Note that in some embodiments, the Coordinate Transformation Calibration 300 may also be reactivated at a later time in the same manner as during the device installation. In other embodiments, an additional background task version of the calibration may exist with no requirement for the user-driver to be aware of this later additional calibration activity. In still other embodiments, the background task embodiment may be the only calibration. The support for these different embodiments is provided by modifications to the averaging procedures of the calibration methods. In the example embodiment discussed, the installer or user-driver is involved to obtain a faster calibration, for example, to ensure that the vehicle is parked on a level, i.e., horizontal, surface during the First Phase 301 of FIG. 3. In the background task calibration embodiments, the data may be averaged over a much longer period of time while either driving or parked to average out the effect of roads with slopes.

Referring to FIG. 4, in an example embodiment of the present application, the Axes Reassignment and Pitch and Roll Angle Estimation module 320 contains a module 410 which determines a 3 element Mean Vector, μ=(μ1μ2μ3), where μm for m=1, 2 or 3 is an estimate of the mean of the data from the mth axis of the 3-axis accelerometer sensor. The averaging to estimate the mean may nominally be over several seconds. In this notation m=1 represents the accelerometer sensor x-axis, m=2 represents the accelerometer sensor y-axis and m=3 represents the accelerometer sensor z-axis. In this example embodiment, module 420 inputs the Mean Vector μ, and determines which of the 3 accelerometer axes is closest in orientation to the vehicle body z-axis. Module 420 provides input to the Reassign Accelerometer Axes module 430. The sensor coordinate axes may be reassigned in order to protect the Pitch and Roll Angle Estimation 450 from numerical problems that arise when the accelerometer sensor coordinate orientation is extreme relative to the vehicle body coordinates. One example of such extreme orientations is when the accelerometer sensor x-axis is parallel to or nearly parallel to the vehicle body z-axis.

Module 420, Determine Accelerometer Axis Closest to Vehicle z-axis, may, for example, determine the element of μ with the largest absolute value and set a process control index k as follows:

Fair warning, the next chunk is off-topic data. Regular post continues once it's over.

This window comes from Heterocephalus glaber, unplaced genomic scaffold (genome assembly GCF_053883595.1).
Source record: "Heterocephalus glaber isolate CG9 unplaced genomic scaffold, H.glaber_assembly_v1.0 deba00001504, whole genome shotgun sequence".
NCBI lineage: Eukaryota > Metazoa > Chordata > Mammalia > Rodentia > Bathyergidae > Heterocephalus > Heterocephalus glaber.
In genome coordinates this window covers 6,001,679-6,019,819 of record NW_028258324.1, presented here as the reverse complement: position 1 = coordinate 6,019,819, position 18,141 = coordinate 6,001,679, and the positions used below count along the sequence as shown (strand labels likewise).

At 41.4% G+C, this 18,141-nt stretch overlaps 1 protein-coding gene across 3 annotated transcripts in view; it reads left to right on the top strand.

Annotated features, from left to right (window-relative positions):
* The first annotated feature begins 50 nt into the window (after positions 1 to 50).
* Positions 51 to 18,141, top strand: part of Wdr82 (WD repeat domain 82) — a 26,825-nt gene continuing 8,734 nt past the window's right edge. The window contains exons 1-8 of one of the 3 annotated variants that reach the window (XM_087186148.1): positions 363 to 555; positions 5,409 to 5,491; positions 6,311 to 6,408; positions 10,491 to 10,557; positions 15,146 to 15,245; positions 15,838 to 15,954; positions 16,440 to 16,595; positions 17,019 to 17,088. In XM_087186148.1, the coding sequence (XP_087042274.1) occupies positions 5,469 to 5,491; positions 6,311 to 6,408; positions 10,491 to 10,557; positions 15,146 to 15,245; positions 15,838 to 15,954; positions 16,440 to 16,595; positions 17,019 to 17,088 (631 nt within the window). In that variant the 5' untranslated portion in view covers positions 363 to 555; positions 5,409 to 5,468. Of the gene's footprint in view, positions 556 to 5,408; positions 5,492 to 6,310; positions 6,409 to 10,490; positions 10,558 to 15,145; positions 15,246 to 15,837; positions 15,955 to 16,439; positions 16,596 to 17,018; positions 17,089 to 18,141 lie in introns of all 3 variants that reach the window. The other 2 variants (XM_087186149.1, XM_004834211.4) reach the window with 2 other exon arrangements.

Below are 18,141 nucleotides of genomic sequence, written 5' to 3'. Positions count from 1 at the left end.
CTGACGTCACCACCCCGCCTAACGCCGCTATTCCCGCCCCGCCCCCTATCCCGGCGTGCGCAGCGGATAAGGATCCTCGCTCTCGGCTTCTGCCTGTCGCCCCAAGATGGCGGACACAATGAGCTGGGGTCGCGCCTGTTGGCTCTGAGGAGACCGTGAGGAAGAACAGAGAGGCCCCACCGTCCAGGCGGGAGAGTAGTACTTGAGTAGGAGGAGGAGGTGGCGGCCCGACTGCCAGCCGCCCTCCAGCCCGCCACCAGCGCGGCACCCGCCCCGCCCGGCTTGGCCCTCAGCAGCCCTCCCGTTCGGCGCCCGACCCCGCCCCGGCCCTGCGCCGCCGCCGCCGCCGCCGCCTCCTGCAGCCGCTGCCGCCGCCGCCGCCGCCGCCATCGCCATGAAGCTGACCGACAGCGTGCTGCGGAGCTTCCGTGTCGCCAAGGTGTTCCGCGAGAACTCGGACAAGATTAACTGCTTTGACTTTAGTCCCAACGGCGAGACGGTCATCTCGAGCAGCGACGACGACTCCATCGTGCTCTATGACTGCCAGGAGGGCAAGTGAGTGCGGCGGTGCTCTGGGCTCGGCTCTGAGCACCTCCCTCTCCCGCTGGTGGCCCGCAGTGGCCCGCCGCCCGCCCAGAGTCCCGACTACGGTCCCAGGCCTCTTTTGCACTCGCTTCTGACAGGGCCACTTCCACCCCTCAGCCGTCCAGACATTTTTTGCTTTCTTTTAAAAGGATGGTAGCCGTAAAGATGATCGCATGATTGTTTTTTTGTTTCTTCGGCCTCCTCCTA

• k=sign (μj)*j; where j identifies the axis with the maximum absolute value of
    • μ, i.e., such that |μj|=max (|μ|).

This definition provides that k=±1, ±2 or ±3 in a manner that captures the information of which axis and axis direction of the 3-axis accelerometer sensor is closest to being aligned with the force due to gravity. The term “force due to gravity” is used herein to mean the force that opposes gravity and keeps us from falling. Provided that the vehicle is level, i.e., it is parked on a horizontal surface as instructed, this force points up to the zenith along the negative z-axis of the standard vehicle body coordinates in FIG. 2.

Continuing to refer to FIG. 4, the reassign accelerometer axes module 430 inputs the information regarding the accelerometer axis nearest to vehicle z-axes from module 420 and reassigns the accelerometer axes definitions based on that input. For example, given the above process control index k=±1, ±2 or ±3, reassignment of the 3 accelerometer axes can be as defined in the Axes Reassignment Table in FIG. 5. If k=+1 for example, the accelerometer axes would be redefined such that

    • Bx=Az
    • By=Ay
    • Bz=−Ax; where the “A” indicates the original accelerometer sensor axes and the “B” indicates the new axes assignments. The “A” original accelerometer sensor axes definitions are defined by the sensor manufacturer and typically label the sensor data outputs. Note that k=+1 occurs when: 1) the accelerometer sensor x-axis contains the mean estimate with the largest absolute value and 2) this x-axis mean estimate is positive. As indicated in the comment column of the Axes Reassignment Table in FIG. 5, this occurs when the original sensor x-axis is pointed up (more vertical than horizontal) relative to the vehicle body x-axis 210 or x-y plane 240. In vector-matrix notation, this example accelerometer axes reassignment can be written as B=Cr*A where the new accelerometer vector is B=[Bx, By, Bz]′, the original accelerometer sensor vector is A=[Ax, Ay, Az]′ and the axes reassignment matrix is Cr=[0, 0, 1; 0, 1, 0; −1, 0, 0] where prime indicates transpose and semicolon indicates end of row. The Axes Reassignment 435 output of the Reassign Accelerometer Axes module 430 may, for example, be the axes reassignment matrix Cr or just the process control index k given the availability of the Axes Reassignment Table in FIG. 5. The axes reassignment may be efficiently implemented in software using a simple k-dependent ‘case’ or ‘if-then-else’ statements without any arithmetic operations. Note that there is no axis reassignment for k=−3, since as commented in FIG. 5, this corresponds to the sensor z-axis pointing down as desired.